The farm problem is a particularly significant one. During the referendum campaign, UK farmers reportedly received assurances from Leave campaigners that the subsidies they now receive from the EU would be continued after Brexit. This is no small matter, as EU direct payments make up 54% of British farmers’ income. 
One issue may arise, however, with the nature of the payments. Under WTO rules it is not possible for the UK to provide trade-distorting subsidies to its farmers unless the UK has an agreement that permits it. Today, such payments are possible due to a deal that the EU stuck with its WTO partners when the UK was part of the EU. After leaving, the UK would either have to abandon the policy, or negotiate new exceptions with the other 162 WTO members. As some of the other members are vehemently opposed to such payments, negotiating such a waiver could be difficult. Additionally, continued access to the EU market for farm products is important since the EU buys over 60% of the UK’s agricultural exports. Even under the Norway option, this access is not assured since agriculture was excluded from the European Economic Area agreements (at the request of Norway, inter alia, when the deal was being crafted in the 1990s).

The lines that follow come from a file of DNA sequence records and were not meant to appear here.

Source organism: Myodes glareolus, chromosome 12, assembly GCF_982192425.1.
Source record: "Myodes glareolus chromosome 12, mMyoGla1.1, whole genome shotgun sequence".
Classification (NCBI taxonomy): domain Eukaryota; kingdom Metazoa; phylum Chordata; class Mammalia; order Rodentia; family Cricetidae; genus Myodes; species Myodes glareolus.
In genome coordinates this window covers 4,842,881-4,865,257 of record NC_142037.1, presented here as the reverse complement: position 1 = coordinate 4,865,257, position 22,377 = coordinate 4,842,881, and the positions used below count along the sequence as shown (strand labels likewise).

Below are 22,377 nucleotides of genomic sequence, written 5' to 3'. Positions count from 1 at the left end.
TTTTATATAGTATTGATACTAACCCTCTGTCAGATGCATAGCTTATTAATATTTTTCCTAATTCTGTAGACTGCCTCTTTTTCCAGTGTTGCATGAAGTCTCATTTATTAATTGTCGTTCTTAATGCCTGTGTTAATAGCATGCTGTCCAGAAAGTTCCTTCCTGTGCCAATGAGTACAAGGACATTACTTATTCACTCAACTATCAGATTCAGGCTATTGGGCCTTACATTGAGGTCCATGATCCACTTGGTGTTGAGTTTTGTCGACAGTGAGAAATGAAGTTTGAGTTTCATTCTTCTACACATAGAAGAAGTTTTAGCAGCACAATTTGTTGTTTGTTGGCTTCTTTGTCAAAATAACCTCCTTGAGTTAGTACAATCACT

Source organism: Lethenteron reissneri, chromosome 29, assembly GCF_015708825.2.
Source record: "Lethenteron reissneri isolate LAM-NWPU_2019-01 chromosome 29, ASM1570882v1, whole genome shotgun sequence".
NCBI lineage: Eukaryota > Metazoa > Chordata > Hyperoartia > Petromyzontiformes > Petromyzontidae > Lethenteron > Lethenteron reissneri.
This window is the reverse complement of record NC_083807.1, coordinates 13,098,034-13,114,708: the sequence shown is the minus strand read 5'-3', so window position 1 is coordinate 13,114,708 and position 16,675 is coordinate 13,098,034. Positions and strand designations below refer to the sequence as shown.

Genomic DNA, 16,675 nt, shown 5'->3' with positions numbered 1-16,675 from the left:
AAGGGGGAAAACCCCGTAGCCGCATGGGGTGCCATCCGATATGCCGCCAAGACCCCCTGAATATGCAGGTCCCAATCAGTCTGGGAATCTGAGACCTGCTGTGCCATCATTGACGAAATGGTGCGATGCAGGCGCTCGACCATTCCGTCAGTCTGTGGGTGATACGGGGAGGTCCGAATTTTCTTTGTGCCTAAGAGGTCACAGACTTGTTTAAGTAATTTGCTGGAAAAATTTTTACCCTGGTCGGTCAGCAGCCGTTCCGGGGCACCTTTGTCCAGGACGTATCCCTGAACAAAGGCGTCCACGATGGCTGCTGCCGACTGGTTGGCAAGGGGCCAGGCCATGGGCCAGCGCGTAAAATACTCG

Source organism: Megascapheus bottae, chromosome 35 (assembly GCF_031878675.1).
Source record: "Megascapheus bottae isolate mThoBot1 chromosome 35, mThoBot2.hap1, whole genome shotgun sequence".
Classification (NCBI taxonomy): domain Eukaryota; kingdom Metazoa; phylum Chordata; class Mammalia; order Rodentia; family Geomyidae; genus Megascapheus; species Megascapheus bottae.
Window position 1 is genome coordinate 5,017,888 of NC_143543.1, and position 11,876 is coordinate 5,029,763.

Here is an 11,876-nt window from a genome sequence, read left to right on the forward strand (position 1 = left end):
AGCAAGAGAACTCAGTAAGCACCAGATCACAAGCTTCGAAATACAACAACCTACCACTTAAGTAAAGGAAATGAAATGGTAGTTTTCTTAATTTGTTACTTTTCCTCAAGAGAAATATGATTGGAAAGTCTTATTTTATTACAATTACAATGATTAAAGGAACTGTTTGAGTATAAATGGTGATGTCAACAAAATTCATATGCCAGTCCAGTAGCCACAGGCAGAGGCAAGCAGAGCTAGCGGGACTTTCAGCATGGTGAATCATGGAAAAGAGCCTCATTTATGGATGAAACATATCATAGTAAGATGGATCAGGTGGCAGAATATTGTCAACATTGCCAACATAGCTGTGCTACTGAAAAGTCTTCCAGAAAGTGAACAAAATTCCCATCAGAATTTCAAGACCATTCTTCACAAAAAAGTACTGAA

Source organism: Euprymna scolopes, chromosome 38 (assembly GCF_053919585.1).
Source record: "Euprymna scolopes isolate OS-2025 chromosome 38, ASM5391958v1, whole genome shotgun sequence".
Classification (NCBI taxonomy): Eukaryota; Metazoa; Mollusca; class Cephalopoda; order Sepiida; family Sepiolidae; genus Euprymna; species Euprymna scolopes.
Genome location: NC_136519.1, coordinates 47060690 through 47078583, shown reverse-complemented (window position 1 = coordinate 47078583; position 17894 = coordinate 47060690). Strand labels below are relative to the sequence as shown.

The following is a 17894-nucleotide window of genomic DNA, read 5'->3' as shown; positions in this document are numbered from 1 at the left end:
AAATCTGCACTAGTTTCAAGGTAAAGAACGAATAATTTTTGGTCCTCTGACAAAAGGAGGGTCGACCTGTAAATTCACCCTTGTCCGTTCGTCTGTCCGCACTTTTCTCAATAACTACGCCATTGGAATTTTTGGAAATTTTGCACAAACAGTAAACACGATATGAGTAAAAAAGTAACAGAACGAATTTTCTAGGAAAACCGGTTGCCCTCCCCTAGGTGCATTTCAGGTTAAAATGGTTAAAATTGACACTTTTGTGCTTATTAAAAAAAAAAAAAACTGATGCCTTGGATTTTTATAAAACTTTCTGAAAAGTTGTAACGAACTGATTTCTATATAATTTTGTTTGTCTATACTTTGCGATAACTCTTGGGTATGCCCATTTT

There will be questions about how the preferences of Scotland and Northern Ireland will be reflected in the negotiations to come, and how this affects politics within the UK. Membership in the EU did limit UK policy choices in certain ways, for example, by limiting the ability of governments to hand out industrial subsidies. My guess is that at least some of the "Leave" supporters will soon be pushing for a new wave of such subsidies.

In a biggest picture sense, UK trade relations are really just a step toward the bigger goal, which is a shared and growing prosperity for the country. Here, the concern should be that Britain's political system is so wrapped up in renegotiating with the EU and the rest of the world that it pays insufficient attention to the fundamental underpinnings of economic growth. As I've argued on this blog in the past, international trade is often treated as a scapegoat for economic problems that are more fundamentally about technology and the pace of change in a globalizing economy.

Nicholas Crafts offers a useful reflection on this theme, pointing out that when it comes to long-run growth in the United Kingdom, the most important policy choices have always been, and will continue to be, the choices made in Westminster, not by EU bureaucrats in Brussels. Crafts writes (citations omitted):